This year I got permission from the RHS to video the RHS London Botanical Art Show 2017. This way those who aspire to enter in future - or have been thinking about visiting - can
my comments about the exhibition itself.....
RHS London Botanical Art Show 2017
This year's show was slightly smaller than the one in 2016. It was planned to have 29 artists (35 in 2016) from 10 different countries (10 in 2016). In reality due to two artists pulling out late on due to the serious ill-health of close family members, the exhibition was reduced to 26 artists from 8 different countries.
As both of the artists who didn't exhibit are also previous Gold Medal Winners, the number of Gold Medals awarded may also have been reduced. This year it was 9 compared to 13 in 2016.
Although the quality of work at the top end was good, initially I thought there was more variability in standards across the whole exhibition when compared to the last show in London. However when I did the medal count, this simply wasn't true in terms of medals the situation was as follows:
You can Download the list of 2017 awards (57kB pdf)
As always I was able to walk round the show and spot the Gold Medal exhibits before I saw the Medal Card attached to their stand. That's because there's something different about a Gold medal-winning exhibit. They stand out. They're unique. They're very high quality.
The RHS this year for the first time produced a board explaining how they assess the exhibits. While insiders and those with a copy of what used to be a hard to find document which listed the criteria knew what was important, this wasn't always immediately apparent to those visiting the show. Hence you'd get people liking exhibits because it was very pretty - and not realising that there were issues which meant that the exhibit got marked down.
So the key things which judges are looking for are:
I'm not sure everybody has quite got the message that it's not just about having a theme but rather it's about having a theme related to a specific plant family.
UPDATE: A very experienced exhibitor has written to me and suggested that the "of" (above) may have been a typo and SHOULD have been "or" as per the printed guidelines. In which case this is less of a change than it looked at first! I'm writing to the Picture Panel to check. However I'd observe that the higher medals do by and large go to exhibits with a strong botanical, horticultural or habitat theme.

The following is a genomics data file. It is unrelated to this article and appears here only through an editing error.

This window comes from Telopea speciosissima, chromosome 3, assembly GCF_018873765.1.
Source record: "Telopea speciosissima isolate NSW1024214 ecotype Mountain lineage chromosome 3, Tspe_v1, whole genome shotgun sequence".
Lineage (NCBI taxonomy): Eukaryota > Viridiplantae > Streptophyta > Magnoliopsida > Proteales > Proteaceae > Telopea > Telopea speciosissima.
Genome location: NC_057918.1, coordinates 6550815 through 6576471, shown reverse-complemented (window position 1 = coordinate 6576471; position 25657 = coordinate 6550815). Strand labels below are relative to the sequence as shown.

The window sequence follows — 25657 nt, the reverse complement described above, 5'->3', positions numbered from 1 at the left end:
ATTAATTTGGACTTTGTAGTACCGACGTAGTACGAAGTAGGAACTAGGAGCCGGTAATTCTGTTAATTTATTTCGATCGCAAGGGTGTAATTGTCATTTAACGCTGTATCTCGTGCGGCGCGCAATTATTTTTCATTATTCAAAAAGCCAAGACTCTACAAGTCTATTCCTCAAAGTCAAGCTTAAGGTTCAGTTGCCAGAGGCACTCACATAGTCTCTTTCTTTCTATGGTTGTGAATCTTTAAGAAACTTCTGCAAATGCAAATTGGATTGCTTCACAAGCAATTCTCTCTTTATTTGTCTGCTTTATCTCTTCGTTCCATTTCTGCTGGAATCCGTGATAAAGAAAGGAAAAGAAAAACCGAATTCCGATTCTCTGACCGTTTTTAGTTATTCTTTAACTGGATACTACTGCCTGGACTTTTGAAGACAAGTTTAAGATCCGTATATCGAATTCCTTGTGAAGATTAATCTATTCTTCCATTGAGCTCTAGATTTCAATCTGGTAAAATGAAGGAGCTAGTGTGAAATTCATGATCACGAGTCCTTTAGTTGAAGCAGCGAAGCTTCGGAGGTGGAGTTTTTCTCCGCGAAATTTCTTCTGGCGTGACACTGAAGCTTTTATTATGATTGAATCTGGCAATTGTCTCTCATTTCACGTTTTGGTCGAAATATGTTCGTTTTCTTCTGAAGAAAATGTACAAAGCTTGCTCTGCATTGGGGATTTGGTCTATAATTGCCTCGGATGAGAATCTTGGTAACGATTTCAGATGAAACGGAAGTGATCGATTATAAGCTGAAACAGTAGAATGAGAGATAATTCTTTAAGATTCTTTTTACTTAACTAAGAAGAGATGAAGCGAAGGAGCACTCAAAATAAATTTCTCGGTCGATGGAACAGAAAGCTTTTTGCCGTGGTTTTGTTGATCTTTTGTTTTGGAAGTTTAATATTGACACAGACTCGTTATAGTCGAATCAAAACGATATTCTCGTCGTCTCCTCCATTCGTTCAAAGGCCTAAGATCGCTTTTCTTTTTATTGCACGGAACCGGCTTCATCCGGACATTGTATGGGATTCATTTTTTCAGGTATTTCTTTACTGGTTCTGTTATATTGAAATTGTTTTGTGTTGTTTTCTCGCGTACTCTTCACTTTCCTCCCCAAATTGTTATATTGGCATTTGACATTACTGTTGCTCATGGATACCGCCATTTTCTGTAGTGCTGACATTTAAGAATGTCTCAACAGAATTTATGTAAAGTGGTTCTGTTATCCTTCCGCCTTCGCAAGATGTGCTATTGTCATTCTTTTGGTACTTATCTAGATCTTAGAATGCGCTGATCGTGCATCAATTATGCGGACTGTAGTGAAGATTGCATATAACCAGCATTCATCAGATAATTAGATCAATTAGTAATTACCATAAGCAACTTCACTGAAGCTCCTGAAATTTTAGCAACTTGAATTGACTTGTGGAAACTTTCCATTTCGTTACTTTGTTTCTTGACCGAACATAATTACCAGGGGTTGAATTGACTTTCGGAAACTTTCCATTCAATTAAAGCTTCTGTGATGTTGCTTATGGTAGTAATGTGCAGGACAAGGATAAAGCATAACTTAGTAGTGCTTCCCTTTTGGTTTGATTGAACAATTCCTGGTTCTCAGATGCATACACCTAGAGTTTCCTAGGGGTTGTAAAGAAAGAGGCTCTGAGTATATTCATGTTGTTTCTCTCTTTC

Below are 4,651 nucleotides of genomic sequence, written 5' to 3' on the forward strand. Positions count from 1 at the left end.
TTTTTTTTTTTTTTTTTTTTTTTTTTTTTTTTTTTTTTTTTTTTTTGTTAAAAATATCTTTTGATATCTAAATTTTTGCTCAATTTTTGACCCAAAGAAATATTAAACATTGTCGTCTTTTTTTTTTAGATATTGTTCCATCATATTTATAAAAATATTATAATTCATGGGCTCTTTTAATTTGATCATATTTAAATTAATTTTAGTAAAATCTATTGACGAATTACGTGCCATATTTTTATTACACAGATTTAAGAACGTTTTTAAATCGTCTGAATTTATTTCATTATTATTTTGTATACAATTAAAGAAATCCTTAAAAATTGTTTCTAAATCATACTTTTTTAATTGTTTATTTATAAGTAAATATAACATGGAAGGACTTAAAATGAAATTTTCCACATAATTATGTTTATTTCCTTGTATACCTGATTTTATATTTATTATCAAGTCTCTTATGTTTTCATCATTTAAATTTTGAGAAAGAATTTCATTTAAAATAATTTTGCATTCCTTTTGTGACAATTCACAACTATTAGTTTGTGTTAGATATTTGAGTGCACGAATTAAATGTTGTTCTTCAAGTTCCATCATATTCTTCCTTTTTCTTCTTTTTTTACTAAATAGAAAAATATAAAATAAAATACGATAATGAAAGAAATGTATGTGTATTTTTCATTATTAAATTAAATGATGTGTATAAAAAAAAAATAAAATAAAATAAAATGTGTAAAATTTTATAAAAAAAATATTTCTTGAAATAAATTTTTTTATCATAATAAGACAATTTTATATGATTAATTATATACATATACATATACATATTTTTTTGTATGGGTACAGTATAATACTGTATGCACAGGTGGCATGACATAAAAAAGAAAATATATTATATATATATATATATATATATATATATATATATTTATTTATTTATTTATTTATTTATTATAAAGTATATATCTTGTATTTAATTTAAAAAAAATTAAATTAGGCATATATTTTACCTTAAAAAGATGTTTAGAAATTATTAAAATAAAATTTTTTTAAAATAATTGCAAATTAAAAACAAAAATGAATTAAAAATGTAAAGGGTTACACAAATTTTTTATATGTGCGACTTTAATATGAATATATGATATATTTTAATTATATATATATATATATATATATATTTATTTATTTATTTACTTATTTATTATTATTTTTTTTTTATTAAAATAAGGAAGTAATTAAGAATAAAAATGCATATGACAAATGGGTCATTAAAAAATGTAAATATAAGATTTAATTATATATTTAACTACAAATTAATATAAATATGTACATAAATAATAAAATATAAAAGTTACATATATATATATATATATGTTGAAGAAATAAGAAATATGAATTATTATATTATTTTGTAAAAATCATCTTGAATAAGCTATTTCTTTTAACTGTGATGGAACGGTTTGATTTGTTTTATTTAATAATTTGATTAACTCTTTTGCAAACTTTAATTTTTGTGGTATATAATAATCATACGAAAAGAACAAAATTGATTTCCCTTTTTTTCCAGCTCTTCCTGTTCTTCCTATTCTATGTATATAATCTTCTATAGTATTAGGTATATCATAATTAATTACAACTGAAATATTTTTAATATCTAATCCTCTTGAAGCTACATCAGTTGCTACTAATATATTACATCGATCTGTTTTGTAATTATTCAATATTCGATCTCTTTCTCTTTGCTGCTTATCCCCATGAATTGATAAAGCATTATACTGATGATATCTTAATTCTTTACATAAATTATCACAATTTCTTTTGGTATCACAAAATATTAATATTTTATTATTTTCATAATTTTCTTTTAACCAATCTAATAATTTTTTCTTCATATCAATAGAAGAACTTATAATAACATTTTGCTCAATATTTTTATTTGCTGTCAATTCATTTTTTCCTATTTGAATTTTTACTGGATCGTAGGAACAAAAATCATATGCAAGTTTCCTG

For example, Kate Barling had a very pretty exhibit which was well presented and had great explanations of all her plants in labels underneath each one - and it won her a Silver Medal.
However, while "Climbers growing in my Devon Garden" might represent a coherent theme, it misses out on having an emphasis on
There was a clear lesson at the show for all those who find mixing and painting greens to be a bit of a challenge and that came in the form of all the green leaves in Bridget Gillespie's exhibit of Root Vegetables: Life Cycle where differences in green within and between plants were much more evident within this Gold Medal winning exhibit.
That for me is the value of visiting the show and why all those who can visit easily should make a point of doing so - and making the date of your visit non-negotiable!
I heard a new theme at this year's show. Judges telling exhibitors that they don't need to do so many paintings! Apparently, the Picture Panel judges are getting a bit anxious whether there is a new trend to submit more than six paintings.
I'm wondering if this is maybe a "new judge" thing because those of us who have been painting for the RHS for a long time AND those of us visiting RHS for some time well remember when the minimum requirement for an exhibit was EIGHT artworks (not six as it is now). Above is a photo I took at the 2011 show in the Lindley Hall - where each exhibit very clearly has 8 paintings.
Below are three of Kathy Pickles's Clematis paintings. While for most people this would be half her exhibit, for Kathy this is just a quarter of her exhibit. There are nine more! However Kathy goes way back in terms of painting for the RHS. This was her seventh Gold Medal and she got her first back in the early 90s.
I gather the point being made is that the Judges have to look at each and every painting in an exhibit really carefully - and on average look at them all four times (or is that four different judges looking at each painting?). This is because the grade of medal you get is based on the weakest painting. While this may be a complete joy if the exhibit wins a Gold Medal, it's less so if the exhibit isn't up to this standard. However even Mrs Ishi who won a Gold for her roses was advised to paint fewer paintings next time if she wants to exhibit her roses again.
I think the other thing that influences this injunction not to paint too many paintings is that as the show gets bigger it will become intolerable for the judges if all the exhibitors start painting more than six.
I predict if it becomes a major problem, then it will be addressed by telling exhibitors when they arrive that they can hang six and that's it. So if you do paint more than six, think on - there may come a time when extra paintings won't help in any way.
Video of the RHS Botanical Art Show 2017
Below is my video of the exhibition:
I hope you enjoy it. Do let me know what you think.
(Also can I apologise, it was supposed to be in HD but didn't turn out that way for some reason I have yet to identify!)
If you're interested in entering The RHS Botanical Art Show in 2018, you will need to first be approved to exhibit.
More about the RHS Botanical Art Show 2017
Past blog posts include:
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Katherine Tyrrell writes about botanical art and artists and has followers all over the world.
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